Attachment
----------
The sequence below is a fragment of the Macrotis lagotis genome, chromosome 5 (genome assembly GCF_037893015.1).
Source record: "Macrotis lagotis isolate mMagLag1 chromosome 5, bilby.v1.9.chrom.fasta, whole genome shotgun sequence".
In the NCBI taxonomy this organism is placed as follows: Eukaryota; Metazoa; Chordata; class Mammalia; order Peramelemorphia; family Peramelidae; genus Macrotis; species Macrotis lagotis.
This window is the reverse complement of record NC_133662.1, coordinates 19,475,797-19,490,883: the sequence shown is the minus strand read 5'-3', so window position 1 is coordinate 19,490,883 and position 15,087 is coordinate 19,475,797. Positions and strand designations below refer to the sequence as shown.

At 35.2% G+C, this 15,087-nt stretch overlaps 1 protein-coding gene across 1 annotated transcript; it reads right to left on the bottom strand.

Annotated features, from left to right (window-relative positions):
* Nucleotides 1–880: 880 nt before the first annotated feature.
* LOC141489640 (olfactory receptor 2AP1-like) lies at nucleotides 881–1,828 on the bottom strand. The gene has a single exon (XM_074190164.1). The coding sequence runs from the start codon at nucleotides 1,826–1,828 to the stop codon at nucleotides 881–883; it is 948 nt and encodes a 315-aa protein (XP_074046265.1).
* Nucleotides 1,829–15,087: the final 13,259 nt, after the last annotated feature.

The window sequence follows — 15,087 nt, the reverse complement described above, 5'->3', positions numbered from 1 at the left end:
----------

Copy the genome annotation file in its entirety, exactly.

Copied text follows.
The sequence below is a fragment of the Macrotis lagotis genome, chromosome 5 (genome assembly GCF_037893015.1).
Source record: "Macrotis lagotis isolate mMagLag1 chromosome 5, bilby.v1.9.chrom.fasta, whole genome shotgun sequence".
In the NCBI taxonomy this organism is placed as follows: Eukaryota; Metazoa; Chordata; class Mammalia; order Peramelemorphia; family Peramelidae; genus Macrotis; species Macrotis lagotis.
This window is the reverse complement of record NC_133662.1, coordinates 19,475,797-19,490,883: the sequence shown is the minus strand read 5'-3', so window position 1 is coordinate 19,490,883 and position 15,087 is coordinate 19,475,797. Positions and strand designations below refer to the sequence as shown.

At 35.2% G+C, this 15,087-nt stretch overlaps 1 protein-coding gene across 1 annotated transcript; it reads right to left on the bottom strand.

Annotated features, from left to right (window-relative positions):
* Nucleotides 1–880: 880 nt before the first annotated feature.
* LOC141489640 (olfactory receptor 2AP1-like) lies at nucleotides 881–1,828 on the bottom strand. The gene has a single exon (XM_074190164.1). The coding sequence runs from the start codon at nucleotides 1,826–1,828 to the stop codon at nucleotides 881–883; it is 948 nt and encodes a 315-aa protein (XP_074046265.1).
* Nucleotides 1,829–15,087: the final 13,259 nt, after the last annotated feature.

The window sequence follows — 15,087 nt, the reverse complement described above, 5'->3', positions numbered from 1 at the left end: